Building fiberglass adventure bike pannier boxes

Being a fan of hard luggage I decided to try something a little different and build some fiberglass pannier boxes. Rather than just build one-offs, the plan was to spend a little extra time building moulds so that boxes could be quickly and easily produced. Below is a photo of the finished product on a DRZ400 then followed by how I went about the process:

Using my previous set of pannier boxes to get the right size, custom wood was used to create the plugs for the pannier box mould and pannier box lid mould

Using my previous set of pannier boxes to get the right size, custom wood was used to create the plugs for the pannier box mould and pannier box lid mould

With a router the edges were given a 45 degree bevel not only for looks, but to remove all sharp edges

With the lid removed you can see the internal edges were given and extra lip (wet edge) to ensure water cannot make its way up and into the pannier boxes

The pannier box lid removed from the box

The pannier box lid removed from the box and flipped over

An automotive primer/filler is used on both the pannier box and pannier box lid to seal the custom wood so they can have fibreglass laid over them to create the moulds

Starting with the pannier box lid

First up Iíll go through the steps to complete the pannier box lid plug which creates the pannier box lid mould

The pannier box lid is then glued to a baseplate to complete the pannier box lid plug. This will produce a the mould that will have a ridged perimeter and will cast straight and true lids

In this photo the pannier box lid plug has been laid with fiberglass to create the pannier box lid mould

One the left is the pannier box lid plug and to the right is the newly created pannier box lid mould (cast with black gelcoat)

The final pannier box lid mould cleaned up and ready to layup pannier box lids

Next is the pannier box

The actual pannier box itself is slightly more complex as it needs to be a two part split mould to accommodate for the wet edge.

A cradle is created to help cast the pannier box in two sides. This cradle is made from custom wood

With a router the edges were given a shallow 45 degree bevel to allow the use of putty for a tight seal, and then primered

The pannier box is dropped into the cradle and putty is used to ensure the edges are snug and perfect. This will be used to create the first side of the pannier box mould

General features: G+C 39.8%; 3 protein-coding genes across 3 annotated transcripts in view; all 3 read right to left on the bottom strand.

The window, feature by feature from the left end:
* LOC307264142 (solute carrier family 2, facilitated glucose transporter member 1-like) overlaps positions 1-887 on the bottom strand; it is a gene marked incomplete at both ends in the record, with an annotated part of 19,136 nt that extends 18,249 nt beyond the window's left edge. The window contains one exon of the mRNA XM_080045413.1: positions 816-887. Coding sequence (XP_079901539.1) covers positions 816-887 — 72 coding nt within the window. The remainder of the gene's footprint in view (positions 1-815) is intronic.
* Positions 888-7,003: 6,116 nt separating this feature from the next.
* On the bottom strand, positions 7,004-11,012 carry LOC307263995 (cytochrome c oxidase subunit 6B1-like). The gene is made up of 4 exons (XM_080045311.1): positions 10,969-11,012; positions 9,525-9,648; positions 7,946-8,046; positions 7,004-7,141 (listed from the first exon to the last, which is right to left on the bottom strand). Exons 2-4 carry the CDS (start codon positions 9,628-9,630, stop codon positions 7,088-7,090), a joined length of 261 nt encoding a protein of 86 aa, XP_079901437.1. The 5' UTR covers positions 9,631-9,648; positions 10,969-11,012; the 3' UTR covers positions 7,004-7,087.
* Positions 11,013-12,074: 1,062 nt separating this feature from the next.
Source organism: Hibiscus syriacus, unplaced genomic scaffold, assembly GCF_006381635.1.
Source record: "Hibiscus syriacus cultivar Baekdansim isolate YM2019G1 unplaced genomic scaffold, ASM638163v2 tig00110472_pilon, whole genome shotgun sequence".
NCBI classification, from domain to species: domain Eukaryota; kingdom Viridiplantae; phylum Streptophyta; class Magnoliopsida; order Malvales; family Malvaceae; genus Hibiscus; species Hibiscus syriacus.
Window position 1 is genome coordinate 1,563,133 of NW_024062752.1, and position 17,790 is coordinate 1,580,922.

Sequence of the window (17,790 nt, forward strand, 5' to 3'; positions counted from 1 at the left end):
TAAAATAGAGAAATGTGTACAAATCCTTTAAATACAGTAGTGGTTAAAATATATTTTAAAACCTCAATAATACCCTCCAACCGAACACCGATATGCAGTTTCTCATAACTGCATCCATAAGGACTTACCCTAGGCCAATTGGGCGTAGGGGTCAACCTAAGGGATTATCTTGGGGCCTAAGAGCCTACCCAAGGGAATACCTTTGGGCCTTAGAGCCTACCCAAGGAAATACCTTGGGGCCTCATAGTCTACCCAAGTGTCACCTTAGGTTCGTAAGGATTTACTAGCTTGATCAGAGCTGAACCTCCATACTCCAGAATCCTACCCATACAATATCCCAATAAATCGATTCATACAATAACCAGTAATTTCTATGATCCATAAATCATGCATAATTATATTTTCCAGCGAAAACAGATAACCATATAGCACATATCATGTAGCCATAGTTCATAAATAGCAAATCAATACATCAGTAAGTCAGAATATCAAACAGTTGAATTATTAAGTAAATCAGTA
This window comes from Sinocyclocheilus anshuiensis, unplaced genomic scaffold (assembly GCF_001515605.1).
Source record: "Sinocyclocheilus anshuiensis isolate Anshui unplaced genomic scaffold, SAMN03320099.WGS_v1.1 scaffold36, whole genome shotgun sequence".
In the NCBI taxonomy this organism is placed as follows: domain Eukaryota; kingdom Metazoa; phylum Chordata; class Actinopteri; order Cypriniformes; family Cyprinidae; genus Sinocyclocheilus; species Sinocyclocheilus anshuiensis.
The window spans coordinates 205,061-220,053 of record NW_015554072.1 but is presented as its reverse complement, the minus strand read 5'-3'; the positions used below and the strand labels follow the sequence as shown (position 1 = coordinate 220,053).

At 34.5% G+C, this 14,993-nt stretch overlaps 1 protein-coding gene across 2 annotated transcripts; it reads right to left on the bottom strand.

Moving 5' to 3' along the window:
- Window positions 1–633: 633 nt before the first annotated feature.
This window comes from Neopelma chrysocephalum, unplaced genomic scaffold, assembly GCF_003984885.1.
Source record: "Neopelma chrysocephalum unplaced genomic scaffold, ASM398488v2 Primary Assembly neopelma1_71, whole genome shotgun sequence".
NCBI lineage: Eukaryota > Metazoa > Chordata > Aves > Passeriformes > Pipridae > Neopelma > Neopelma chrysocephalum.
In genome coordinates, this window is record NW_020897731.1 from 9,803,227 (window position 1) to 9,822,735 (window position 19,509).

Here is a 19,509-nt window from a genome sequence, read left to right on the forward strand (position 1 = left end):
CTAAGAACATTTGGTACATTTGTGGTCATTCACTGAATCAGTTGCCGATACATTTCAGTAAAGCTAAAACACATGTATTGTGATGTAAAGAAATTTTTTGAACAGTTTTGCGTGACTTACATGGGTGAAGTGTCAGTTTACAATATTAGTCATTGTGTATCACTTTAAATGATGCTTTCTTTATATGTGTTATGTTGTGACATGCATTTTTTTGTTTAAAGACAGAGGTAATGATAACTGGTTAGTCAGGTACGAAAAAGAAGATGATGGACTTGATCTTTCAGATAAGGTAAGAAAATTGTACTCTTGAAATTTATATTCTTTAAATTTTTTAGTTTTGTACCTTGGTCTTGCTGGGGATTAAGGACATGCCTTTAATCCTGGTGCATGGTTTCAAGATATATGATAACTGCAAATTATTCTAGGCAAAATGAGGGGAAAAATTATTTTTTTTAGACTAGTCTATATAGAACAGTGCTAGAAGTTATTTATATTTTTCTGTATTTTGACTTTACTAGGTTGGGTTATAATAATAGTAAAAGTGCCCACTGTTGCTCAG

The fiberglass being laid over the plug to create the first side of the pannier box mould

Another view of the fiberglass being laid over the plug to create the first side of the pannier box mould

The box is then removed from the cradle. Both the pannier box plug and the fiberglass face of the pannier box mould are cleaned up and prepped for the laying up of fiberglass to create the second side of the pannier box mould

The fiberglass laid up over the second side of the pannier box plug to create the second side of the pannier box mould

Another view of the fiberglass laid up over the second side of the pannier box plug to create the second side of the pannier box mould

The two fiberglass mould halves are then split to remove the pannier box plug. The two sides that now form the final pannier box mould are ready for clean-up and then laying up actual pannier boxes. Note that before splitting the pannier box mould halves a series of holes are drilled so that the moulds are perfectly aligned when used

Laying up the final parts in the pannier box moulds

Now that the pannier box mould halves and the pannier box lid mould are complete and cleaned, it is time to start laying up the final parts

The main pannier box mould halves bolted together and then the inside is laid with three layers of 300grm chop-strand matt with black dye added to the resin mixture

The final pannier box after being pulled from the mould halves. Here you can see the wet edge that stops water getting in even though the lid does not seal in any way and simply sits in place by means of hinges and a latch

The final pannier box lid after being pulled from the lid mould

The final box with the lid sitting in place ready for cleaning up, adding the hinges and latch

The box after being cleaned up, hinge affixed, latch installed and luggage loops added

A close up look at the flush-mount/lockable latch. This was sourced from Comac

The hinge used was a continuous PVC hinge. This was sourced from Comac

An internal look showing the stainless bolts with nylock nuts for the hinge and the stainless capsrew bolts for the luggage loops

For the final fitting, six holes are drilled through once side to match up to the pannier racks. Six stainless bunthead M8 bolts and penny washers are used to bolt the box in place using clear RTV sealant to ensure a waterproof finish. Done!

DRZ400 pannier racks and top rack

Click here for an article on the DRZ400 pannier racks and top rack in the above images

Author of this article: ADVGD(366)